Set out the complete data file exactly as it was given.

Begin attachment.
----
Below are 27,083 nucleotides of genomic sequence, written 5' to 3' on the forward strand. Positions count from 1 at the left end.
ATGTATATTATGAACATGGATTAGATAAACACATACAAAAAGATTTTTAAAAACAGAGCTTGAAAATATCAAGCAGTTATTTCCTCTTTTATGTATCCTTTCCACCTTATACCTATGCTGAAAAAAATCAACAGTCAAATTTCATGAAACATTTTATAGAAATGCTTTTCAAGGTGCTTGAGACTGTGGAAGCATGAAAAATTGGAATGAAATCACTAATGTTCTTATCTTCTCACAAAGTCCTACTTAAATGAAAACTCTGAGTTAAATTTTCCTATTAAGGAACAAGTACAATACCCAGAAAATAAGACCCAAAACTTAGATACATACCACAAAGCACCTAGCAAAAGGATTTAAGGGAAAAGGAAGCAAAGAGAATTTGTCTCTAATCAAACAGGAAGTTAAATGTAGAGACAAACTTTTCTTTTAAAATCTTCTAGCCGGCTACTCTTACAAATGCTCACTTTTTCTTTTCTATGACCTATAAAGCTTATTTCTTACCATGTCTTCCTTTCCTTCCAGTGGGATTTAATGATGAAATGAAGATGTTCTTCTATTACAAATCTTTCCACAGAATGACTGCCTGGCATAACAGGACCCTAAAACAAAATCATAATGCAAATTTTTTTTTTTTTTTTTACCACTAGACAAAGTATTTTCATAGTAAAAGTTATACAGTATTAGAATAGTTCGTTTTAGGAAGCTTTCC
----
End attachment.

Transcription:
Below are 27,083 nucleotides of genomic sequence, written 5' to 3' on the forward strand. Positions count from 1 at the left end.
ATGTATATTATGAACATGGATTAGATAAACACATACAAAAAGATTTTTAAAAACAGAGCTTGAAAATATCAAGCAGTTATTTCCTCTTTTATGTATCCTTTCCACCTTATACCTATGCTGAAAAAAATCAACAGTCAAATTTCATGAAACATTTTATAGAAATGCTTTTCAAGGTGCTTGAGACTGTGGAAGCATGAAAAATTGGAATGAAATCACTAATGTTCTTATCTTCTCACAAAGTCCTACTTAAATGAAAACTCTGAGTTAAATTTTCCTATTAAGGAACAAGTACAATACCCAGAAAATAAGACCCAAAACTTAGATACATACCACAAAGCACCTAGCAAAAGGATTTAAGGGAAAAGGAAGCAAAGAGAATTTGTCTCTAATCAAACAGGAAGTTAAATGTAGAGACAAACTTTTCTTTTAAAATCTTCTAGCCGGCTACTCTTACAAATGCTCACTTTTTCTTTTCTATGACCTATAAAGCTTATTTCTTACCATGTCTTCCTTTCCTTCCAGTGGGATTTAATGATGAAATGAAGATGTTCTTCTATTACAAATCTTTCCACAGAATGACTGCCTGGCATAACAGGACCCTAAAACAAAATCATAATGCAAATTTTTTTTTTTTTTTTTACCACTAGACAAAGTATTTTCATAGTAAAAGTTATACAGTATTAGAATAGTTCGTTTTAGGAAGCTTTCC